Posted 9/19/2011 12:00 am
Updated 2 years ago
Another issue always discussed is why the CPA firm that does their audit and prepares the corporation's financial statement costs so much and always presents information and data that seem to have very limited use in helping them run the company for the next year.
The CPA firm explains that the Generally Accepted Accounting Principles impose specific reporting standards that, for the most part, determine what is presented in the annual financial statement. Anything nonstandard requires specific disclosure, which entails extra work to determine and present. In addition, certain positions taken on the corporate income tax return are required by GAAP and always require explanation by the CPA preparing that annual return.
When Smith Hardware needs a loan to make capital improvements or a line of equity to help it through slow times, the bank always accepts the annual statement prepared by the CPA firm but also typically asks for a current cash-flow analysis and a copy of the most recent income tax return. The bank explains its actions by claiming the financial statement is very comprehensive but contains information not pertinent to making the lending decision.
Smith understands the need for the annual statement but also is frustrated by the fact that the bank requires other information to make its decision, casually reviewing the expensive report prepared by the CPAs.
This is a simplified example of a real issue that affects a large segment of the U.S. economy. About 15,000 businesses are publicly held companies for which U.S. GAAP have been developed. The principles address issues that occur in capital markets for those companies and their shareholders.
However, about 28 million private businesses have no need for all of the public company rules but must have them applied to complete their annual financial statements. This frequently results in unnecessarily complex financial statements that aren't useful to private company owners, lenders or investors. Many of these companies are small and medium-sized organizations that report to a narrow range of financial statement users, such as lenders, venture capitalists and insurers. Another result is the large number of exceptions to GAAP frequently reported on these annual statements.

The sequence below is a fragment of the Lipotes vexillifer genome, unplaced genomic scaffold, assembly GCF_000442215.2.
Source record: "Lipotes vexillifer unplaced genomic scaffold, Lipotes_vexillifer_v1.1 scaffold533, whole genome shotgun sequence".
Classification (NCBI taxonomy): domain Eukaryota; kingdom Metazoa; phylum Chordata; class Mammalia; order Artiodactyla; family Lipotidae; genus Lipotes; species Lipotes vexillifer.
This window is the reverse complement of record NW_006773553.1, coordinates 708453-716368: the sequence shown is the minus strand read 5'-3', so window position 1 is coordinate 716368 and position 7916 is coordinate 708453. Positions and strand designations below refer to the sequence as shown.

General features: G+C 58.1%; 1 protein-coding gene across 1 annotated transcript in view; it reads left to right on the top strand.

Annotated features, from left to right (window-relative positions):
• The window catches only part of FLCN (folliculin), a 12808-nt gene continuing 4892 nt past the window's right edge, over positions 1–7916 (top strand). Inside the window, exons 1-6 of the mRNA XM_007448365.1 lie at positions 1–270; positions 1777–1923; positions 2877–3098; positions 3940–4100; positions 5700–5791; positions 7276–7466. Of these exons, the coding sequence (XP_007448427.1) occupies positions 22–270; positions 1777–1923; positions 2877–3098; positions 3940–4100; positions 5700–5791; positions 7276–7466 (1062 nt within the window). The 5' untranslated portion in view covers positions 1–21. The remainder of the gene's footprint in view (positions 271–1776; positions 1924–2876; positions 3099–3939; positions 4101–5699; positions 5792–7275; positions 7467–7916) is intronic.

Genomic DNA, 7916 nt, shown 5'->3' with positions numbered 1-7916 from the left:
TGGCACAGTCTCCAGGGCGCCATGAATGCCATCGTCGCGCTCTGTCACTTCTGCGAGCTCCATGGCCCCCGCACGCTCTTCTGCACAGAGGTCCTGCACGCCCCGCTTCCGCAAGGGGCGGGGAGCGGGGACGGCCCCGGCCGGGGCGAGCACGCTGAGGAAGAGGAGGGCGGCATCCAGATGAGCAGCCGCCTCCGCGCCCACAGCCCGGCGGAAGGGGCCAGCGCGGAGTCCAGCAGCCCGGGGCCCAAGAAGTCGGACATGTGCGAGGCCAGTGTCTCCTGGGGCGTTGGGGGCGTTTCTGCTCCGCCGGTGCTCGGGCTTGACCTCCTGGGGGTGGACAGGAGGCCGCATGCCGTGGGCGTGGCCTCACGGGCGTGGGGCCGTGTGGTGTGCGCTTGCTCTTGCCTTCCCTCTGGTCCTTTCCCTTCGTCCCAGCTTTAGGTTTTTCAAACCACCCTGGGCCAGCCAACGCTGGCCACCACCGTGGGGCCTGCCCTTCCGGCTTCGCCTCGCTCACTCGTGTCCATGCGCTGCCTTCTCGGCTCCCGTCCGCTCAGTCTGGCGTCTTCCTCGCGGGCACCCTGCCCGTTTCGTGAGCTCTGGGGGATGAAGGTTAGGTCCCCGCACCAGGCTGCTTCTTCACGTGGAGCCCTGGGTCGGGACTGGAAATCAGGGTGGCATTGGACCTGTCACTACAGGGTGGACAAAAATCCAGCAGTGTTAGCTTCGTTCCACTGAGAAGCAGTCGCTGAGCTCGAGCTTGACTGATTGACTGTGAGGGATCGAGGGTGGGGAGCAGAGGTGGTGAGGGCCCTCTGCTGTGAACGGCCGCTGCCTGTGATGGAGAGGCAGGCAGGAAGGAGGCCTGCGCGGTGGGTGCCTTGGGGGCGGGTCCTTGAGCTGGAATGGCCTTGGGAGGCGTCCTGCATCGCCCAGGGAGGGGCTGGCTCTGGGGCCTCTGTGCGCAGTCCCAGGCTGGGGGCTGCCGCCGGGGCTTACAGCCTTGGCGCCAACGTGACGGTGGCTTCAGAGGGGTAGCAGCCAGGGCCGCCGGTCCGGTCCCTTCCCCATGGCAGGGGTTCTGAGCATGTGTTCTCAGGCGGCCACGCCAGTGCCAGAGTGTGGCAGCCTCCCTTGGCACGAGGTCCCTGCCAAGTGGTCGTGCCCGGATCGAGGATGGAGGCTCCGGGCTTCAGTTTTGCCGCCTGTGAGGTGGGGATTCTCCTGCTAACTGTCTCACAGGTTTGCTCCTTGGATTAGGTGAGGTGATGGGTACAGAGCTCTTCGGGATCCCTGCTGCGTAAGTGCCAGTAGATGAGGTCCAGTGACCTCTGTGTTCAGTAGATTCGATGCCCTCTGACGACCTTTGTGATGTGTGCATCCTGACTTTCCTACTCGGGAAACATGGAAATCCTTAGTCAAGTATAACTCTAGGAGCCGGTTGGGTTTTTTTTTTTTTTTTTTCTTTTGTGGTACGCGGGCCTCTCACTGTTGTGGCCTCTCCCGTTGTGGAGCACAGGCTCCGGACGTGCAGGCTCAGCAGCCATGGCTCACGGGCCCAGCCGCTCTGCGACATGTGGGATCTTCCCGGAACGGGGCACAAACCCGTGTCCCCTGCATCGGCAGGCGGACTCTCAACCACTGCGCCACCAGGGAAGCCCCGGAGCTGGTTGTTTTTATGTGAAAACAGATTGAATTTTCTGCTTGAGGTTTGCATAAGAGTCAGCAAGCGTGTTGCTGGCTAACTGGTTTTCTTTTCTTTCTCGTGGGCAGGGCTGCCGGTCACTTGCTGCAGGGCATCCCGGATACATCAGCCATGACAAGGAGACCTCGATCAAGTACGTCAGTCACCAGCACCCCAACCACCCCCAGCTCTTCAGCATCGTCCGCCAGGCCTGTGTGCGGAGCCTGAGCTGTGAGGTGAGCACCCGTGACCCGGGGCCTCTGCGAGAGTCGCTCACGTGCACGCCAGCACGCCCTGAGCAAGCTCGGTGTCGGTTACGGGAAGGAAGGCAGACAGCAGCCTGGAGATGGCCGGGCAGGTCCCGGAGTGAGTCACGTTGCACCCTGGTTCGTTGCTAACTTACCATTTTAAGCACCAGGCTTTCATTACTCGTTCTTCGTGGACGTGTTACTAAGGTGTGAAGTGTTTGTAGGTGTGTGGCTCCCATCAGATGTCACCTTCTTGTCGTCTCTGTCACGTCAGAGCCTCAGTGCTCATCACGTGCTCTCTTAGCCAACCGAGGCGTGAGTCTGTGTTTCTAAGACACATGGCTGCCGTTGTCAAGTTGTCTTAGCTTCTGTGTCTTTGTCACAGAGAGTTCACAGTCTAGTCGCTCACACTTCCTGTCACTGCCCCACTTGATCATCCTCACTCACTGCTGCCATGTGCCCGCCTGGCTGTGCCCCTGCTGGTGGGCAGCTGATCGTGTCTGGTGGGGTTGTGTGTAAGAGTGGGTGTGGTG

This issue has been studied for nearly three decades without a definitive resolution proffered to the small-business community.
Now, however, a blue ribbon panel composed of members of the accounting profession and a cross-section of financial reporting constituencies - including lenders, investors, owners, preparers and auditors - has concluded that a systemic problem does exist. It has made two significant recommendations to solve the problem. The first recommendation is that GAAP should be changed to accommodate private company needs and, second, that a separate board should be formed to monitor the process and make those recommendations to the Financial Accounting Foundation, which oversees the Financial Accounting Standards Board and the Governmental Accounting Standards Board.
You will hear much about this issue if you pay attention to the financial news in the coming months. The FAF is expected to make proposals on the matters involved and will publish those proposals this fall and request comments.
If you are at all interested in the issue, please send your responses directly to the FAF when the proposals are unveiled. Only by making your voice heard can change come about, change that, it's hoped, will result in more relevant and useful financial data for the private company community. Please contact your CPA for more information.
(Stanley J. Kozij is a CPA with Deininger Wingfield & Corry of Little Rock. He is the president of the Arkansas Society of Certified Public Accountants. Some information for this article was supplied by the American Institute of Certified Public Accountants. Email him at SK@DWFirm.com)